Have Cat Questions? Ask a Cat Vet Online.
Hello and thanks for trusting me to help you and your pet today. I am a licensed veterinarian with over 30 years of experience and would be happy work with you but need a bit more information in order to better assist you if you don't mind.
Did your vet do any sort of testing of the mass like a needle aspirate or a biopsy?
Is the mass under the skin or above it? Is it oozing or draining?
Has any blood work been done?
How old is your cat?
How long has the mass been present? Did it grow quickly?
Thanks and I will respond further after you reply. There may be a slight delay while I formulate and type a thorough response or I may be offline, but if so, I will respond as soon as I am able.
Thank you for the prompt reply.
Do you know if any cells were analyzed to determine what type of tumor it is? Did she mention that if may be a vaccine associated tumor?
I was referring to a tumor that is formed secondary to a vaccine being given in the site, not as a means to treating the tumor. LINK HERE
Without being able to manually examine him and the mass, I really can't comment about the feasibility of having it removed or not. Some even very large masses can be removed, but may need the expertise of a veterinary surgeon if it is in a difficult location. If that were the case, know what type of tumor it was or even if it was a tumor would be more critical. Even some non-cancerous masses can grow very large. I am not clear why she would think that steroids would slow down the growth when we are not even sure what it is, but in any case she is right that if it is growing rapidly, at some point he will likely be uncomfortable enough that he may stop eating. If she feels is is inoperable, I would advise that your only course of action if you wanted to pursue another opinion would be to have him evaluated by a veterinary surgeon to see if that is in fact the case. If a specialist felt otherwise, then it maybe worthwhile to pursue further diagnostics to better identify the type of cancer and evaluate prognosis for quality of life post surgery.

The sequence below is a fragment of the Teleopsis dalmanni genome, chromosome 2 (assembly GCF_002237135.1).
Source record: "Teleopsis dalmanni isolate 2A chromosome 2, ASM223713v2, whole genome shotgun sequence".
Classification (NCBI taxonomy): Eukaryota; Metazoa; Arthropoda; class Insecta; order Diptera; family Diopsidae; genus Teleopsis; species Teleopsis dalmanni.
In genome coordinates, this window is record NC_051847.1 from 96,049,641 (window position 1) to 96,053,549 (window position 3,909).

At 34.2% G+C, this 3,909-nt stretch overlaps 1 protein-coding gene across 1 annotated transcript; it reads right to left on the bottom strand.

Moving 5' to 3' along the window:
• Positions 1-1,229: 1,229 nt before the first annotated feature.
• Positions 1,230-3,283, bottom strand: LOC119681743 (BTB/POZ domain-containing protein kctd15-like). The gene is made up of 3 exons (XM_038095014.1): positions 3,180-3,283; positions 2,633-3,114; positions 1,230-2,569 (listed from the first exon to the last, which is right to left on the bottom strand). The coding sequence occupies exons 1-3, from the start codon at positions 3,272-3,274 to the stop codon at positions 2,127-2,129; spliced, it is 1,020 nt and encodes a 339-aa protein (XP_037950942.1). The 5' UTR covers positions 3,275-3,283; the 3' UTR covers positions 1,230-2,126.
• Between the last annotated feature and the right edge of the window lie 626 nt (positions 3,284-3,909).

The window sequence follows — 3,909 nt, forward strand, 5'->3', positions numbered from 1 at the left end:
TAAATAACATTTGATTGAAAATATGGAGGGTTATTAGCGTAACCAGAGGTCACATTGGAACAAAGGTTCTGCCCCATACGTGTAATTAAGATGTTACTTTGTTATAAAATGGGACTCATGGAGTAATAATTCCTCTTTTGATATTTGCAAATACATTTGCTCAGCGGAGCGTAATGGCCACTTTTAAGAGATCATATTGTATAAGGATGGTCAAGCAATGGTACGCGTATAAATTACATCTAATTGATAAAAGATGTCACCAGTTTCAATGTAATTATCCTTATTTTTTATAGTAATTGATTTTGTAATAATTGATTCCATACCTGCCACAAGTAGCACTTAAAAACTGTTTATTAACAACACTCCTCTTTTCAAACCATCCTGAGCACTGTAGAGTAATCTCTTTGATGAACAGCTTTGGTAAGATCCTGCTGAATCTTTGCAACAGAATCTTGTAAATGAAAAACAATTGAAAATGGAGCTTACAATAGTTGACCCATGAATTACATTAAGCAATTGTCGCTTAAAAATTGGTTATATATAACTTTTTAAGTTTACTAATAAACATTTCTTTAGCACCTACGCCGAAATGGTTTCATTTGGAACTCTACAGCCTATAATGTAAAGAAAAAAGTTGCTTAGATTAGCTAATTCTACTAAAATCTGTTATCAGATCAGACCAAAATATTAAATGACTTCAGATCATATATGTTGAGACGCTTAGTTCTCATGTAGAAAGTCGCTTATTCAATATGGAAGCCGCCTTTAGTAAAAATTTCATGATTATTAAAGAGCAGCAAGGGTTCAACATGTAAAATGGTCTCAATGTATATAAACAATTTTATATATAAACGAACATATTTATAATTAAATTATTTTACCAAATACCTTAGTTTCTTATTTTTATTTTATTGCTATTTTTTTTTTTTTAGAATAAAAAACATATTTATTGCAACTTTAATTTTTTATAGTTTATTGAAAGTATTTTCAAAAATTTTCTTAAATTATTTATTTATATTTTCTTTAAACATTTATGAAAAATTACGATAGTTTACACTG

I hope this is helpful. Please let me know if you have ANY other questions. My goal is to give you 100% satisfaction and if you are not yet satisfied, please reply so I can clarify for you.
My posted replies are for general education only and not meant as a diagnosis. Only after a thorough veterinary examination can a diagnosis for your pet be made and specific treatments be advised or medications be prescribed.
Yes, you are correct that cats are very good at hiding their discomfort. You will have to monitor him closely to watch for subtle changes that may indicate it is starting to bother him. Good luck with him.